“I find it impossible to compare him, in his teens, with any one footballer I’ve seen. He has everything – a first-class football brain, phenomenal ball control, a fine shot, stamina and fight”.
Huddersfield Town manager Bill Shankly talks about 18-year-old Denis Law

BEAT That

Bob Paisley’s record during his nine seasons as manager of Liverpool is just about as good as it can get:

1974-75 League runners-up
1975-76 League Champions, UEFA Cup winners
1976-77 League Champions, European Cup winners, FA Cup runners-up, Charity Shield winners
1977-78 European Cup winners, League Cup runners-up, European Super Cup winners, Charity Shield winners (shared), Division One runners-up
1978-79 League Champions, FA Cup semi-finalists
1979-80 League Champions, FA Cup semi-finalists, League Cup semi-finalists, Charity Shield winners
1980-81 European Cup winners, League Cup winners, Charity Shield winners
1981-82 League Champions, League Cup winners
1982-83 League Champions, Charity Shield winners Milk (League) Cup winners

NO stripes

Want to win the top-flight crown in England? Don’t wear stripes.
No team since Sunderland (above, left) in 1935-36 has won the 1st Division or Premier League crown wearing striped shirts.

YOU again!

In October 1959 tough-tackling Maurice Setters was sent off playing for West Bromwich Albion against Sheffield Wednesday. Fast-forward eight years and, after a lengthy spell at Manchester United, Setters is now at Stoke and he gets sent off again, this time against West Bromwich. And, to make matters worse, the referee, Mr Cowan, officiated in both matches.

Setters protested his innocence after the second ordering-off saying; “I collided with their keeper going up to head a cross. I slid into the back of the net and was lying there with my boots tangled up when one of their players took a great kick at me. I somehow managed to get up, there was a bit of a skirmish and this fellow dropped down in front of me. The referee sent me off for butting and I never even touched him!”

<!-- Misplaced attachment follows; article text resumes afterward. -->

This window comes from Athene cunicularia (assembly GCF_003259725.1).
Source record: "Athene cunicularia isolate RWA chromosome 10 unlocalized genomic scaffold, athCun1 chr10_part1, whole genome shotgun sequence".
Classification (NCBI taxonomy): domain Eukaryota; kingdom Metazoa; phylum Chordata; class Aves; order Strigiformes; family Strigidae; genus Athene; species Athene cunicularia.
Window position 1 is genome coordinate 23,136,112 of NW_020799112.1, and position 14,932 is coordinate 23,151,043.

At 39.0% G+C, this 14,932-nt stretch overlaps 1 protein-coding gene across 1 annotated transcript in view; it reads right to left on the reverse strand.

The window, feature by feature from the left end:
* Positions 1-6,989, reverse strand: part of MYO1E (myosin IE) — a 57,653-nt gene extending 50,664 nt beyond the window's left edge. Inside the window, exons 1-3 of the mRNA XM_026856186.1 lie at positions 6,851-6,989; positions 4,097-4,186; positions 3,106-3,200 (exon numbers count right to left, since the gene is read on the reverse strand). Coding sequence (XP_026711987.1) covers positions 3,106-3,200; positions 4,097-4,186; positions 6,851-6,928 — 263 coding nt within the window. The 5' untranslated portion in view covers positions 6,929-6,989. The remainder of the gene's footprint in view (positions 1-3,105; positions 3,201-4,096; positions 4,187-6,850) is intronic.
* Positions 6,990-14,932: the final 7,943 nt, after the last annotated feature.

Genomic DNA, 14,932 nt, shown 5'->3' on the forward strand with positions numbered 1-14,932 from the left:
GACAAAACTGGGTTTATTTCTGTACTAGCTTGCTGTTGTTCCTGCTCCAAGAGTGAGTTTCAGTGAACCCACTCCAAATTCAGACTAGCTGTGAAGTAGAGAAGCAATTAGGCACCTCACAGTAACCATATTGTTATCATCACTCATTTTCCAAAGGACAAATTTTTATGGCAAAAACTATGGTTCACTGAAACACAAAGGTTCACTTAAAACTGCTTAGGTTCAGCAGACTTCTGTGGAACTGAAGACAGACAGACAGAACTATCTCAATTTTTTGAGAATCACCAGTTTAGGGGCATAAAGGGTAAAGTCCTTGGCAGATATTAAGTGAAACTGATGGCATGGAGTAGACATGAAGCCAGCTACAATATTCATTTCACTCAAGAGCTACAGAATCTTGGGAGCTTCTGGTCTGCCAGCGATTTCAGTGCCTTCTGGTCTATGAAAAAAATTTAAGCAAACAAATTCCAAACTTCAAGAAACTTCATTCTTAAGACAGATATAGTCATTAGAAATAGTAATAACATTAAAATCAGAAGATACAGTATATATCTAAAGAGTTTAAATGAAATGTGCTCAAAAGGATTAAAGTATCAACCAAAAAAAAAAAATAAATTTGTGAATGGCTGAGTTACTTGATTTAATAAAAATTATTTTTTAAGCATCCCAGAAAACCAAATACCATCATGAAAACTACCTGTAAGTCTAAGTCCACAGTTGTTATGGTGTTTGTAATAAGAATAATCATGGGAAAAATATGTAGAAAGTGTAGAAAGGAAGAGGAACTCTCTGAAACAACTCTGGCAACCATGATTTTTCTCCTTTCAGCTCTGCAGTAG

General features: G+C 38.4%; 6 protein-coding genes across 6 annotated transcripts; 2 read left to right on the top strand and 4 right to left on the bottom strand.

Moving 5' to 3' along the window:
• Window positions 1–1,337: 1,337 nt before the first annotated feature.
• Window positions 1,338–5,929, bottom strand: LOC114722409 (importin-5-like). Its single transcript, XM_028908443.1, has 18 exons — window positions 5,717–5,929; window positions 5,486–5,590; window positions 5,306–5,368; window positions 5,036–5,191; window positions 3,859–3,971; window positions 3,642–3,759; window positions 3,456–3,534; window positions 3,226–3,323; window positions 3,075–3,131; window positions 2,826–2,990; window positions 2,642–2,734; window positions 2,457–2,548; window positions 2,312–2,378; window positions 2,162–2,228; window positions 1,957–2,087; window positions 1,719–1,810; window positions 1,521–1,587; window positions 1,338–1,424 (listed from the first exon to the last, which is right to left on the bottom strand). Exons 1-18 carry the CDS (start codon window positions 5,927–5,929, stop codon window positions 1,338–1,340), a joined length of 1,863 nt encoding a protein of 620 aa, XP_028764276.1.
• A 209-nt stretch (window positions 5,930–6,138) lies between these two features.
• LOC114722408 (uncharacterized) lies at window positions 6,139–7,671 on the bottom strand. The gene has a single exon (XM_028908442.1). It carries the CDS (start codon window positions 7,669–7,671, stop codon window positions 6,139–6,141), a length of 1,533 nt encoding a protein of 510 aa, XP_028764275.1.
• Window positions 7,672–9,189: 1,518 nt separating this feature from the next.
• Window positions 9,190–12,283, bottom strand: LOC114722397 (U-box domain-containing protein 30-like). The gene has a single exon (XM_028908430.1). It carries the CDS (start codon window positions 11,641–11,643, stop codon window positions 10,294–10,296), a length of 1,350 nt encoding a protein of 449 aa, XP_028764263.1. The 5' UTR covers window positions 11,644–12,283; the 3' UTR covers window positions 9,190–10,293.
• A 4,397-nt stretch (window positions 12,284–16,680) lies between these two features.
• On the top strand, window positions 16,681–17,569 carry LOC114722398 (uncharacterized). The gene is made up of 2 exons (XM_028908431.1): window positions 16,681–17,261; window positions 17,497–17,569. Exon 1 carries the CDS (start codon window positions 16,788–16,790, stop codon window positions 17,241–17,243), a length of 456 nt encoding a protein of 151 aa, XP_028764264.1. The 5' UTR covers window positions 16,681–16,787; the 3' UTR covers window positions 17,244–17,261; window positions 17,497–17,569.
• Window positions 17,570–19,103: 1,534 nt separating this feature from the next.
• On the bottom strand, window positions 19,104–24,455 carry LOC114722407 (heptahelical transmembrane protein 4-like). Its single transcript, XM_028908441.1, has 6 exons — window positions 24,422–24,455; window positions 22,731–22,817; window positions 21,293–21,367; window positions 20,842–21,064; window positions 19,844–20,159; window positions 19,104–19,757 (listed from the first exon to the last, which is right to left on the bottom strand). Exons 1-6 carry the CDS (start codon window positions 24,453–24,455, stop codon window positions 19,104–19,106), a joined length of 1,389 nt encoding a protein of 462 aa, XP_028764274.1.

NO Haircut? You’re out

As a youngster Gordon Hill was on QPR’s books. However, there was a problem, and it was the length of Gordon’s hair. Chief scout Derek Healey told the winger to either get a haircut or not return to the club. Gordon chose long hair and the West Londoners lost a prospect.

Next, Gordon joined Southend United as an amateur – he was working as a trainee clerk in a land reclamation office – and he won amateur international honours for his country. However, Southend manager Arthur Rowley decided not to offer young Gordon pro terms so, after failing to show up for a match, he was released by the club.

Spells at Staines Town and Southall (where he played alongside brother Cyril) followed and such was his form with the latter that Arsenal and Millwall sent scouts to watch him play.

It was Millwall who moved first and Hill joined the East-End club in 1973. Just over two years and 90 matches later (including an appearance against Southend where he scored a pair of very satisfying goals) he had moved on, for £70,000 to Manchester United, where he played in two FA Cup finals and won six England caps.

Hill then moved on to Derby County before, in 1980, joining QPR for £150,000, which made that long-ago haircut ultimatum pretty expensive!

FIRST Goalscorer, where are you?

It is pretty well known that the first-ever Wembley FA Cup Final goal was scored by David Jack for Bolton Wanderers against West Ham United.

What is not quite so well-known is that, after the match Jack was swept up in a melee of autograph hunters, missed the team coach home, had to catch the tube and was late for the celebration dinner.